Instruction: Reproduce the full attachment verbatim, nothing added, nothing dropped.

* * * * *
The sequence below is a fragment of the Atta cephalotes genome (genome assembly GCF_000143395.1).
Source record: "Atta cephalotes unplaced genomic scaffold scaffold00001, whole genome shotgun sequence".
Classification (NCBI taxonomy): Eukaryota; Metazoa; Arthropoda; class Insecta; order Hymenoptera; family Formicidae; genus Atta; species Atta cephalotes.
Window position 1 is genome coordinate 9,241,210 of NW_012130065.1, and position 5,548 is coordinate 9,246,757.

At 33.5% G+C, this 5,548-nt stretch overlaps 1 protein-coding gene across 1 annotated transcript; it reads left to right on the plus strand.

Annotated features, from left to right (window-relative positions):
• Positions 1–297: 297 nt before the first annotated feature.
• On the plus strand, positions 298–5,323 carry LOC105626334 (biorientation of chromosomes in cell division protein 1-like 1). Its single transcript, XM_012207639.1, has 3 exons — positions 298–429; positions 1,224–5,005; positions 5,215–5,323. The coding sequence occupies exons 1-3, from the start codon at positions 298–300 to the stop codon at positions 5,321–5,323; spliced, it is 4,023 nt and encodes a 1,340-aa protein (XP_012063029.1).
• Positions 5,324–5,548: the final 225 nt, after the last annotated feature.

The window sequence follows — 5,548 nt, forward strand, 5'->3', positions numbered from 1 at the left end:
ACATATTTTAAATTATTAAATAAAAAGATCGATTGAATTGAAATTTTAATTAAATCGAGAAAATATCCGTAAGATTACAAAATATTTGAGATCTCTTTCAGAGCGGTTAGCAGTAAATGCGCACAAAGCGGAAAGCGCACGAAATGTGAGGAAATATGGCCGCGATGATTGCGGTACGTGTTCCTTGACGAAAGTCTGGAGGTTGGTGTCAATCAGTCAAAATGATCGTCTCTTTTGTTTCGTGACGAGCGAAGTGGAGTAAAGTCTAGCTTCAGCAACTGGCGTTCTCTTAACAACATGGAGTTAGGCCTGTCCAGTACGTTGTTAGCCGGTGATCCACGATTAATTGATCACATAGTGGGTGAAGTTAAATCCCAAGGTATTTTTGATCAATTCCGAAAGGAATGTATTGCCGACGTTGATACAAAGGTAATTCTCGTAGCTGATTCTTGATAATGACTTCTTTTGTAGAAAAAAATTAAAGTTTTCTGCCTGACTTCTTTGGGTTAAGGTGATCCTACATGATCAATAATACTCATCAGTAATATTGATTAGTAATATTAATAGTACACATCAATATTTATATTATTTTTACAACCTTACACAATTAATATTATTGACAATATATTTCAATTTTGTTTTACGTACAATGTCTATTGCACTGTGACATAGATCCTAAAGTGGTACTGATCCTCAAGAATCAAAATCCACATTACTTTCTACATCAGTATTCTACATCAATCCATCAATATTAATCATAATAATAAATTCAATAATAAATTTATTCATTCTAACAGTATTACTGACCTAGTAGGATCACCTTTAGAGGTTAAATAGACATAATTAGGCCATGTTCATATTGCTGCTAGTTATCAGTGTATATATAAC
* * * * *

The sequence below is a fragment of the Atta cephalotes genome (genome assembly GCF_000143395.1).
Source record: "Atta cephalotes unplaced genomic scaffold scaffold00001, whole genome shotgun sequence".
Classification (NCBI taxonomy): Eukaryota; Metazoa; Arthropoda; class Insecta; order Hymenoptera; family Formicidae; genus Atta; species Atta cephalotes.
Window position 1 is genome coordinate 9,241,210 of NW_012130065.1, and position 5,548 is coordinate 9,246,757.

At 33.5% G+C, this 5,548-nt stretch overlaps 1 protein-coding gene across 1 annotated transcript; it reads left to right on the plus strand.

Annotated features, from left to right (window-relative positions):
• Positions 1–297: 297 nt before the first annotated feature.
• On the plus strand, positions 298–5,323 carry LOC105626334 (biorientation of chromosomes in cell division protein 1-like 1). Its single transcript, XM_012207639.1, has 3 exons — positions 298–429; positions 1,224–5,005; positions 5,215–5,323. The coding sequence occupies exons 1-3, from the start codon at positions 298–300 to the stop codon at positions 5,321–5,323; spliced, it is 4,023 nt and encodes a 1,340-aa protein (XP_012063029.1).
• Positions 5,324–5,548: the final 225 nt, after the last annotated feature.

The window sequence follows — 5,548 nt, forward strand, 5'->3', positions numbered from 1 at the left end:
ACATATTTTAAATTATTAAATAAAAAGATCGATTGAATTGAAATTTTAATTAAATCGAGAAAATATCCGTAAGATTACAAAATATTTGAGATCTCTTTCAGAGCGGTTAGCAGTAAATGCGCACAAAGCGGAAAGCGCACGAAATGTGAGGAAATATGGCCGCGATGATTGCGGTACGTGTTCCTTGACGAAAGTCTGGAGGTTGGTGTCAATCAGTCAAAATGATCGTCTCTTTTGTTTCGTGACGAGCGAAGTGGAGTAAAGTCTAGCTTCAGCAACTGGCGTTCTCTTAACAACATGGAGTTAGGCCTGTCCAGTACGTTGTTAGCCGGTGATCCACGATTAATTGATCACATAGTGGGTGAAGTTAAATCCCAAGGTATTTTTGATCAATTCCGAAAGGAATGTATTGCCGACGTTGATACAAAGGTAATTCTCGTAGCTGATTCTTGATAATGACTTCTTTTGTAGAAAAAAATTAAAGTTTTCTGCCTGACTTCTTTGGGTTAAGGTGATCCTACATGATCAATAATACTCATCAGTAATATTGATTAGTAATATTAATAGTACACATCAATATTTATATTATTTTTACAACCTTACACAATTAATATTATTGACAATATATTTCAATTTTGTTTTACGTACAATGTCTATTGCACTGTGACATAGATCCTAAAGTGGTACTGATCCTCAAGAATCAAAATCCACATTACTTTCTACATCAGTATTCTACATCAATCCATCAATATTAATCATAATAATAAATTCAATAATAAATTTATTCATTCTAACAGTATTACTGACCTAGTAGGATCACCTTTAGAGGTTAAATAGACATAATTAGGCCATGTTCATATTGCTGCTAGTTATCAGTGTATATATAAC